Most people are too pre-occupied with their immediate personal lives and material needs to worry about the legacy of their nuclear waste or what would happen to North America or Europe if a spent nuclear fuel storage pool were destroyed in a natural disaster, act of war, or terrorist attack. They are even less likely to be aware of the gargantuan amounts of energy and money being spent on the chimera of a future society running on green, clean fusion energy. Even most politicians have no clue about the projects that exist.

The subject comes up occasionally in discussions of climate change, and optimism about fusion energy cuts across lines of political ideology. Socialist historians and political analysist such as Caleb Maupin believe the Chinese economic model will be capable of investing the necessary resources to make fusion energy a reality in the next century. His knowledge of history is excellent, but his scientific expertise may be lacking. He doesn’t accept the gloomy vision laid out by ecologists who say it is industrial civilization, not capitalism per se, that is unsustainable.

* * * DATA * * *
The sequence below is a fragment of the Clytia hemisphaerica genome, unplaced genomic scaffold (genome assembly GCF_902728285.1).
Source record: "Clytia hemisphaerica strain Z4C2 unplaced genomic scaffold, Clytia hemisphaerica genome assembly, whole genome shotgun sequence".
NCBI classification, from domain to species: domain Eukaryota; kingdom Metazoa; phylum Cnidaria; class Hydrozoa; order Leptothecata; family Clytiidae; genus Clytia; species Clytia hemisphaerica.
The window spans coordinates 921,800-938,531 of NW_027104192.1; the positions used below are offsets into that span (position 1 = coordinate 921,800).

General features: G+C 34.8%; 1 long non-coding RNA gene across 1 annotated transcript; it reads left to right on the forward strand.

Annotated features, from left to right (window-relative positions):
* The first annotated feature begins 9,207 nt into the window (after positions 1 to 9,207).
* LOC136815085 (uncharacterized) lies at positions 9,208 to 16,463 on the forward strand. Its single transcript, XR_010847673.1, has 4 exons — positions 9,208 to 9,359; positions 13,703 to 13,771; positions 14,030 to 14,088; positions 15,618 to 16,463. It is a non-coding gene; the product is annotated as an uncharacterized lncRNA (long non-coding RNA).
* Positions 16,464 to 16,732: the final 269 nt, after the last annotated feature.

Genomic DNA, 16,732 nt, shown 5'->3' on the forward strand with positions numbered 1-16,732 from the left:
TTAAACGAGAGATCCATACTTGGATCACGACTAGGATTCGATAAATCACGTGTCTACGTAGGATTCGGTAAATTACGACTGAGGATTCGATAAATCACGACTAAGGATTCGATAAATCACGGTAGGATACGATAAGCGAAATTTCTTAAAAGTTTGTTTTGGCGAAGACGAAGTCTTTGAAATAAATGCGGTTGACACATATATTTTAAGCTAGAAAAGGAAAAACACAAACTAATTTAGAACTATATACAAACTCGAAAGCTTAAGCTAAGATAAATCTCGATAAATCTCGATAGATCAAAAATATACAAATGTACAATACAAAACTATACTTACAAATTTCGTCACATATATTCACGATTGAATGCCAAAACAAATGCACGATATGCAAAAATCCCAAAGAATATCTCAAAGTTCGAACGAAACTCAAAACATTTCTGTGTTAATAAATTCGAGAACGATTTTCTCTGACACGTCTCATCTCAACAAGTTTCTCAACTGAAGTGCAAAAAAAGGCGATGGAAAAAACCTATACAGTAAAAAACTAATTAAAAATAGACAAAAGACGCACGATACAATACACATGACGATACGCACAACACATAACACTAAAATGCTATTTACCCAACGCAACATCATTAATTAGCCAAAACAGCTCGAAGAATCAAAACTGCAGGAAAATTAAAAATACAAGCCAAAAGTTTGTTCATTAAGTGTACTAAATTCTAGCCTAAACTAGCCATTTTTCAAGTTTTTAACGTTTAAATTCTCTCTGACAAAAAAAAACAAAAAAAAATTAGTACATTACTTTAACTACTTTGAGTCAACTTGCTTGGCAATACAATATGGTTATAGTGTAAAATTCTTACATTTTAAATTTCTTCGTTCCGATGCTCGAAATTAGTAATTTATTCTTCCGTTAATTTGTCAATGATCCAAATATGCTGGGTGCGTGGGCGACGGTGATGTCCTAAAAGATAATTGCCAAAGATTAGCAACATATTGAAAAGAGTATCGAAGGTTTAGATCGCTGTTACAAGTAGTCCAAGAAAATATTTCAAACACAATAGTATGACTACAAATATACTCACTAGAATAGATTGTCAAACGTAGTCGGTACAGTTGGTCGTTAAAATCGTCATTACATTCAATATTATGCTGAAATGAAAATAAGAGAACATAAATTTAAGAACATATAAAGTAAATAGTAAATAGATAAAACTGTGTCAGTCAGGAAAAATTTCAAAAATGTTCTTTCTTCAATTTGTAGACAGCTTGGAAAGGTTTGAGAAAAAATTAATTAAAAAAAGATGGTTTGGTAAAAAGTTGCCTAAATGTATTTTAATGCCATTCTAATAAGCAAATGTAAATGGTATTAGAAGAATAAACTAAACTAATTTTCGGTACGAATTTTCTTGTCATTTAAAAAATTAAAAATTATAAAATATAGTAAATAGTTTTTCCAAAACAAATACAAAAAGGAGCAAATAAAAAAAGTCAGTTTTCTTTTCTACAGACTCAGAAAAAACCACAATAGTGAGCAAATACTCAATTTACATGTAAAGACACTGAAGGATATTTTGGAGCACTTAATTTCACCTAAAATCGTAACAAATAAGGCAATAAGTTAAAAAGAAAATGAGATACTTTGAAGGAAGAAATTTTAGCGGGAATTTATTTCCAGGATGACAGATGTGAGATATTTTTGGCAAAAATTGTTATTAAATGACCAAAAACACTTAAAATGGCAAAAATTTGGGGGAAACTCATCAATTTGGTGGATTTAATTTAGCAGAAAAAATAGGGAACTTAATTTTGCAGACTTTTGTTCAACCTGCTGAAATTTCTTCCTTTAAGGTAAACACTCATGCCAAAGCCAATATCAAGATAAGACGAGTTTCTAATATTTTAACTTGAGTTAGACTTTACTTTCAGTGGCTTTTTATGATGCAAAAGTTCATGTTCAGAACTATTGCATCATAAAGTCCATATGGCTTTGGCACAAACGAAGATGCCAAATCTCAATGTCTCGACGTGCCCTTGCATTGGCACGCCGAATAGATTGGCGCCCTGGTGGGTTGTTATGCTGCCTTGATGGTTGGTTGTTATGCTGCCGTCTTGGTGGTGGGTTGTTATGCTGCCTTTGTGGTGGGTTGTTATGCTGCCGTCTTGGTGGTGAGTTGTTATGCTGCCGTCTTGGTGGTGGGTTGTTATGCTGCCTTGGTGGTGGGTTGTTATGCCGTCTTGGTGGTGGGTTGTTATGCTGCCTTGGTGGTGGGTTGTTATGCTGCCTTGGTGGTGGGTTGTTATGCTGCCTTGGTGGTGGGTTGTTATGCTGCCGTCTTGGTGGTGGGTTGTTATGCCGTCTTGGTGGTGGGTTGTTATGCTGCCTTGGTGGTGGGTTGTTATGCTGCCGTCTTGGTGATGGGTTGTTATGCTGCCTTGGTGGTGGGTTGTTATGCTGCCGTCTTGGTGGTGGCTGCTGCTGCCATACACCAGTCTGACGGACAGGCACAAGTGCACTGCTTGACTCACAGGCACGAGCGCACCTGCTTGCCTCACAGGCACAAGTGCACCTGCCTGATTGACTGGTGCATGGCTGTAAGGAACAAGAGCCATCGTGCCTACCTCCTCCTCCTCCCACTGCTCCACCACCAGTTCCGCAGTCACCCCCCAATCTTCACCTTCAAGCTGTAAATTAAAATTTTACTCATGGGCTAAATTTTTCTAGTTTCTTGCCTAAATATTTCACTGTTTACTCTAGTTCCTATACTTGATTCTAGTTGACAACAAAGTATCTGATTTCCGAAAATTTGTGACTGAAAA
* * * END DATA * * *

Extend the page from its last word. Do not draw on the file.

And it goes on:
To evaluate the feasibility of fusion energy dreams, one has to listen to the people who have been working on fusion energy projects for the last forty years, and especially the last twelve years since construction started on the International Thermonuclear Experimental Reactor (ITER) megaproject in France. From such people one can begin to understand the insurmountable problems and the decades or centuries that required to make the first working fusion reactor that might generate electricity for practical purposes—if indeed one could ever be built, and if indeed technologically advanced civilization continues after the ecological collapse and extinction events that are supposed to occur sometime in the 21st century. We are effectively being made to buy a bond that cannot be redeemed until after our death, and it may be worthless paper by then in any case.

We could say that while ITER is unlikely to pay off as we think it should, it is another iteration the theme of high-salary jobs for people trained in the STEM fields (sciences, technology, engineering and math). For unfathomable reasons, our civilization is not able to create mega-projects for educators, artists and horticulturalists. It’s only the big tech and weapons industries that we value.